Prizm News / April 1, 2019 / By David-Elijah Nahmod

“Now that there is more visibility, people are hearing our stories in new ways,” says singer/songwriter Eli Conley, who will perform Wednesday in Oberlin, where he graduated from college in 2008. (Photo by Brooke Porter)

A Tuesday workshop and Wednesday show will bring Eli Conley back to Northeast Ohio, where he studied more than a decade ago.

By David-Elijah Nahmod 

On Wednesday, country singer/songwriter Eli Conley will perform in concert at The Cat in the Cream Coffeehouse in Oberlin. The show is a homecoming for Conley, who graduated from Oberlin College in 2008.

Conley has been attracting a good deal of attention in recent years, not only for his gentle sound and thought-provoking lyrics, but because he is one of the few openly gay performers in country music. Conley, 33, is also transgender, and gender identity is one of the topics he writes about.  

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“As a matter of fact, I’m a happy man,” he sings in his song “What I’m Worth.” “Don’t think you’ve met another man like me, maybe you’ve seen a couple on TV.” 

“It’s not my story,” he says of “What I’m Worth.” “It’s the story of a friend. I’m lucky to have a supportive family. Now that there is more visibility, people are hearing our stories in new ways.” 

Conley hails from Virginia and has been drawn to music his whole life. His dad owned a huge music collection, and there was always music playing in the house. His father is from Appalachia and introduced him to country music at a young age; Conley remembers dressing up as country legend Patsy Cline for his fourth-grade school play.  

“One thing I love about country music is the stories,” he says. “It’s a genre that celebrates the stories of working-class people and doesn’t neglect the struggles people face in life. So much of country music is actually sad songs.” 

Eli Conley sings “Strong & Tender.”

Being gay and trans has definitely influenced Conley’s music. He saw friends kicked out of their homes for being gay and others who hid their identities out of fear of what might happen if they were outed.  

Those stories make their way into his songs. His own parents took things in stride when he first came out as bisexual, but when he came out as genderqueer and asked to be called by a different name and pronouns, they didn’t quite get it. Slowly, Conley says, he came to identify as a man; he says that was easier for his parents to accept because he came to fit into one of the two traditionally accepted genders.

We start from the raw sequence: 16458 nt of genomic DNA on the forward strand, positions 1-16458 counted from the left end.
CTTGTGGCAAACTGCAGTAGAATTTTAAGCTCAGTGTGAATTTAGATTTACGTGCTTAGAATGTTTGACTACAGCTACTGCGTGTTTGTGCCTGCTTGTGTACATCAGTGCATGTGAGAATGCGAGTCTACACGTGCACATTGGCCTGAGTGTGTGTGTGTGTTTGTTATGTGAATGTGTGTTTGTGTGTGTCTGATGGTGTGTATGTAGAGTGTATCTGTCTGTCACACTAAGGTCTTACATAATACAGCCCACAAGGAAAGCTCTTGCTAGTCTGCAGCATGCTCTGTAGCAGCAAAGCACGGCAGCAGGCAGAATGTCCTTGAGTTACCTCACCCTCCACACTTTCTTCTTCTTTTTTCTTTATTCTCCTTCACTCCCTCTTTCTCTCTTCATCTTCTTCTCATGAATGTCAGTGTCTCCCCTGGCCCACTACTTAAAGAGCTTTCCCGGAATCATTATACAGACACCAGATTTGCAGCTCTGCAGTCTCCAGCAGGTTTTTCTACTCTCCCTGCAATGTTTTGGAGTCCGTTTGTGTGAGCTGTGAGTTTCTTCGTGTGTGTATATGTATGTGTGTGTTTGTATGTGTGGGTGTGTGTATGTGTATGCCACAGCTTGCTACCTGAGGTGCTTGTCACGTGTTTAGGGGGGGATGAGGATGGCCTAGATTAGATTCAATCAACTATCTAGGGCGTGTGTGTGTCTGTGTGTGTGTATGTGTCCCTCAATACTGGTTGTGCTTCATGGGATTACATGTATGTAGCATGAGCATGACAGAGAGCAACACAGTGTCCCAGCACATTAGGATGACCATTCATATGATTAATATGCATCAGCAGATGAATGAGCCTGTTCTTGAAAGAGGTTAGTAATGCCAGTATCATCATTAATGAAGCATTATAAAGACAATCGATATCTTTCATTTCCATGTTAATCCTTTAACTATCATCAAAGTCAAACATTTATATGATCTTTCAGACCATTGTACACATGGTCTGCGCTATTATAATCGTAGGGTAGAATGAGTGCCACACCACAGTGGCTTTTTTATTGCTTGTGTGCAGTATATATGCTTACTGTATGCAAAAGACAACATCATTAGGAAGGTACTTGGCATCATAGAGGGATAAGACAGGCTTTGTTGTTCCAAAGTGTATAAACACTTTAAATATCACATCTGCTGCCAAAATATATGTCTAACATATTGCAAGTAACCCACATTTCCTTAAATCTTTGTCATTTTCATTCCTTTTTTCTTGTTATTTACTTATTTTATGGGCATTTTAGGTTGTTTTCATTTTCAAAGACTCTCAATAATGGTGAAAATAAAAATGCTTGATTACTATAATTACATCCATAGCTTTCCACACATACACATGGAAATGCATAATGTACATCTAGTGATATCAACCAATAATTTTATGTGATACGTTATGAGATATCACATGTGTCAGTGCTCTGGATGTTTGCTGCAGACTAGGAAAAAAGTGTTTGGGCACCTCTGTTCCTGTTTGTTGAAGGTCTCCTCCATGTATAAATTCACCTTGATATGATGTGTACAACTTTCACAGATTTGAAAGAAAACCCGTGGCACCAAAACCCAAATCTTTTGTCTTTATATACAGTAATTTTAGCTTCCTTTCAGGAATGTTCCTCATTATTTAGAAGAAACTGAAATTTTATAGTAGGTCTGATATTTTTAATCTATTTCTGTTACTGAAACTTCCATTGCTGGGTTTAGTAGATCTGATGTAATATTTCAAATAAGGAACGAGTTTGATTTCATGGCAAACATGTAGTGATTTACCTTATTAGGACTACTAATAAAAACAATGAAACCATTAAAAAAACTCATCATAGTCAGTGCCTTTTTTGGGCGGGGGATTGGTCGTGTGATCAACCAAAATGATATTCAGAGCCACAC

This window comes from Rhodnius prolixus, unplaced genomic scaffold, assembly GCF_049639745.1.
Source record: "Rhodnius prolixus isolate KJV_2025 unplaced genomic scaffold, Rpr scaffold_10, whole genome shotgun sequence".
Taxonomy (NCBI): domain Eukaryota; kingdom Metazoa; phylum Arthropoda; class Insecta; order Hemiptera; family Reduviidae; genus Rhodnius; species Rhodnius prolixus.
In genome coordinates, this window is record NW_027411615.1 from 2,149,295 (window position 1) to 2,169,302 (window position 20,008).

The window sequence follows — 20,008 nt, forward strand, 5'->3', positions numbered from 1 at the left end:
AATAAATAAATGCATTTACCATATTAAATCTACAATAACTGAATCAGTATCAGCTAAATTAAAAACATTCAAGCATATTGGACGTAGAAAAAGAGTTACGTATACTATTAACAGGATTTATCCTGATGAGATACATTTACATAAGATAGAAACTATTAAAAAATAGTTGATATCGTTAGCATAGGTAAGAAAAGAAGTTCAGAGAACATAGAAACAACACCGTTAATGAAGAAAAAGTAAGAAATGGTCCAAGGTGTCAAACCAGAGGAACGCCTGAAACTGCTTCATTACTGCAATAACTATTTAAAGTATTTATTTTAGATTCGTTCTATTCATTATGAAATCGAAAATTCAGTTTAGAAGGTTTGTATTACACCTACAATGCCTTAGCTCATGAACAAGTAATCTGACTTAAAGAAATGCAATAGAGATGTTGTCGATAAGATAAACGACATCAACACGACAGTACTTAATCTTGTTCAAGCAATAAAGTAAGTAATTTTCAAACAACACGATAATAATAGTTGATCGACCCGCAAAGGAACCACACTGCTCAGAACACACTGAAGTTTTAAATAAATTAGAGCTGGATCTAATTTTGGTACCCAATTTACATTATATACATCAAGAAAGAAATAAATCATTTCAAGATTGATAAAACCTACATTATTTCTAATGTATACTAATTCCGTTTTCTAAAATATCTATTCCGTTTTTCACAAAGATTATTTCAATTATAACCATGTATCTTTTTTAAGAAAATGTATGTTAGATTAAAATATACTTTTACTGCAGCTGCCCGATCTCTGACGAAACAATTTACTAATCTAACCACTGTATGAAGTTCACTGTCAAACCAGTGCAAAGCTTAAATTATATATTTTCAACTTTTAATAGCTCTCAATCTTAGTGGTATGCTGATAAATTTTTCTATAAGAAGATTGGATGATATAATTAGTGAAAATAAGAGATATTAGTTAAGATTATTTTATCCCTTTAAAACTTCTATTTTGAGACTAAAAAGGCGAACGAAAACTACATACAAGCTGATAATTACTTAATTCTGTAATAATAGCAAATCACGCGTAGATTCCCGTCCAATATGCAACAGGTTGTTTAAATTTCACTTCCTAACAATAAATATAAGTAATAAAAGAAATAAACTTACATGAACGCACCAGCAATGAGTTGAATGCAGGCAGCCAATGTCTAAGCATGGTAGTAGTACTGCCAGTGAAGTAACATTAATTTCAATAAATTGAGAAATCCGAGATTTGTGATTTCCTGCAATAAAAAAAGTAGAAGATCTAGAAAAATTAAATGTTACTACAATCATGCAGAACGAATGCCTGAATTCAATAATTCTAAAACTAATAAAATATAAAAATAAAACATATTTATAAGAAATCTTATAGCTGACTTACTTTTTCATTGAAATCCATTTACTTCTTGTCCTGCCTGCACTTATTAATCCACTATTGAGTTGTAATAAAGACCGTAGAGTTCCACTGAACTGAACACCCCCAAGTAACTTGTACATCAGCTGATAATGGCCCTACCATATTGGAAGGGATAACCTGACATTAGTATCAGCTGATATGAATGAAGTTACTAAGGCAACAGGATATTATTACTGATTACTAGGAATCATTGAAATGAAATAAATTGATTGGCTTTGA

“This was before any transition-related care was covered by insurance,” he says. “I come from a wealthy family, so my parents paid for my top surgery out of pocket, which is a huge privilege. Gender never felt like a switch flipping for me, just a gradual migration from being a girl who didn’t pay attention to gender roles, to an androgynous genderqueer teen, to an adult man.” 

Conley adds that, as a gay and trans man, he knows what it’s like to live in a society that tells him his deepest truth is wrong. He knows what it’s like for people to hate him just because of who he is. He was raised to think that the system is basically just and that racism and sexism were the fault of individual bigots, not of systemic forces at work in American society since its founding. 

“I began to see how our world is set up to privilege straight, white men at the expense of everyone else,” he says. “I saw how my struggle was connected to the struggles of people of color, of working class and poor people, of disabled people, of women and femmes. How that influences my music is I try to write songs that give people the courage to stand together across difference and fight for a world that serves the needs of the many, not just the privileged few. I think that each and every one of us is needed in that fight.” 

It’s important to Conley to be visibly gay and trans in the current political climate, he says. Vice President Mike Pence has supported the dangerous and discredited practice of “conversion therapy,” which among LGBTQ people most often ensnares those who are transgender. He also points to Republicans in power who align themselves with President Donald Trump’s racist and anti-immigrant rhetoric. 

“So many communities are under attack, and it can by tempting to bury our heads in the sand rather than face the truth, that fascism and authoritarianism have taken hold in the highest seats of power,” he says. “But I think this a moment when we need each and every one of us standing together in alliance for peace, justice and liberation. We will not back down.”  

Conley promises there will be Queer themes when he performs his show at Oberlin College. He says The Cat in the Cream is a cozy coffee house that features a lot of acoustic music. There will be songs about facing the fact that everyone will die someday, songs about procrastination, and songs about family. 

On Tuesday, Conley will offer a workshop at The Cat in the Cream titled “Songs of Social Justice.” It will feature Conley leading participants in songs from the labor movement, the Civil Rights Movement, the United Farmworkers and South Africa’s anti-apartheid movement. He’ll share stories about when the songs were written and the movements that popularized them.  

He mentions the song, “We Shall Not Be Moved,” which began as a Protestant hymn in the 1800s. It was rewritten in 1931 as a protest song by the West Virginia Miners Union and became a staple on union picket lines. During the 1950s, the song was picked up by student sit-in leaders in the Civil Rights Movement.  

The workshop is from 12:20 p.m.-1:15 p.m. and is open to the public. 

“If my being out and visible inspires just one person to feel that there is space for them to stand up to injustice in this world, I would be happy,” Conley says.